RNA-sequencing allows measuring the gene expression of humans or other organisms. The method has recently become very popular in bioscience and medical research, and it is being adopted to clinical applications. Compared to previous methods, RNA-sequencing enables the study of alternative gene isoforms or transcripts, which are formed for example through the process of alternative splicing.
The analysis of the large amount of data produced by RNA-sequencing requires many advanced computational methods. Analysis of transcript level data is especially demanding and the differences between alternative methods can be large.
In the recent assessment the BitSeq method developed by the University of Helsinki and the University of Manchester researchers produced clearly the most reliable results in this task. In one subtask it could produce equally accurate results using only half the data needed by a very popular alternative method.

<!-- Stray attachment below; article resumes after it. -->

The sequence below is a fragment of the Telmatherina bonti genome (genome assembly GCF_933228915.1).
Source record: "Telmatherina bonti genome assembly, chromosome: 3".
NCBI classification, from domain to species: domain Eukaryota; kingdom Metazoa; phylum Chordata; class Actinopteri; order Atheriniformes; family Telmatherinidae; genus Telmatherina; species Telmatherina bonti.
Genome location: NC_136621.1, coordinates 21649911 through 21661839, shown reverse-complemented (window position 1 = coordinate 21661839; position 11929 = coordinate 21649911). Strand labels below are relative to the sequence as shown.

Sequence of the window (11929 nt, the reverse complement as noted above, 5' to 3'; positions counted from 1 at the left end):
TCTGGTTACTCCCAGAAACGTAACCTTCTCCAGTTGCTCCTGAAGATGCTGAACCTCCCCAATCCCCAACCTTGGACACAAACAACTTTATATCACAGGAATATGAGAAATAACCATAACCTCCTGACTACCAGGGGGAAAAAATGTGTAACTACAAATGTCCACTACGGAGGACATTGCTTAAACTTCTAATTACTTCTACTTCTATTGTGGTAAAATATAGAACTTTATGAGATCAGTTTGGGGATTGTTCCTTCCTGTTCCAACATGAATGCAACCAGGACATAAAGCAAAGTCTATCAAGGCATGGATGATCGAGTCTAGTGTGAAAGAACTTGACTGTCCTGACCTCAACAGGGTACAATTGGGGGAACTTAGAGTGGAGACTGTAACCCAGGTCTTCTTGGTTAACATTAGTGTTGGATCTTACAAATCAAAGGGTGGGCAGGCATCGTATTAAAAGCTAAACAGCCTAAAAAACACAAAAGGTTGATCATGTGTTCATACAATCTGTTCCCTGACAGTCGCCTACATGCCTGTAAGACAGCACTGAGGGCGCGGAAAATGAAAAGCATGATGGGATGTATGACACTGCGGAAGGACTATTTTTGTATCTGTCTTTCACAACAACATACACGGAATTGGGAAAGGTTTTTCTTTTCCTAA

The BitSeq method is based on probabilistic modelling that allows comparing different possible origins for observed sequences that cannot be identified uniquely. This allows computing probability distributions over the expression levels of each transcript of every gene in a way that captures the uncertainty and possible sources of error in the measurements. Accounting for this uncertainty through probabilities is essential for the accuracy of the method, Antti Honkela describes.
The assessment article:
SEQC/MAQC-III Consortium. (2014). A comprehensive assessment of RNA-seq accuracy, reproducibility and information content by the Sequencing Quality Control Consortium. Nature Biotechnology. doi:10.1038/nbt.2957
Description of the BitSeq method:
Glaus, P., Honkela, A., & Rattray, M. (2012). Identifying differentially expressed transcripts from RNA-seq data with biological variation.
Bioinformatics: 28(13), 1721. doi:10.1093/bioinformatics/bts260
Academy Research Fellow Antti Honkela, Helsinki Institute for Information Technology HIIT, Department of Computer Science, University of Helsinki, p. 050 311 2483, firstname.lastname@example.org
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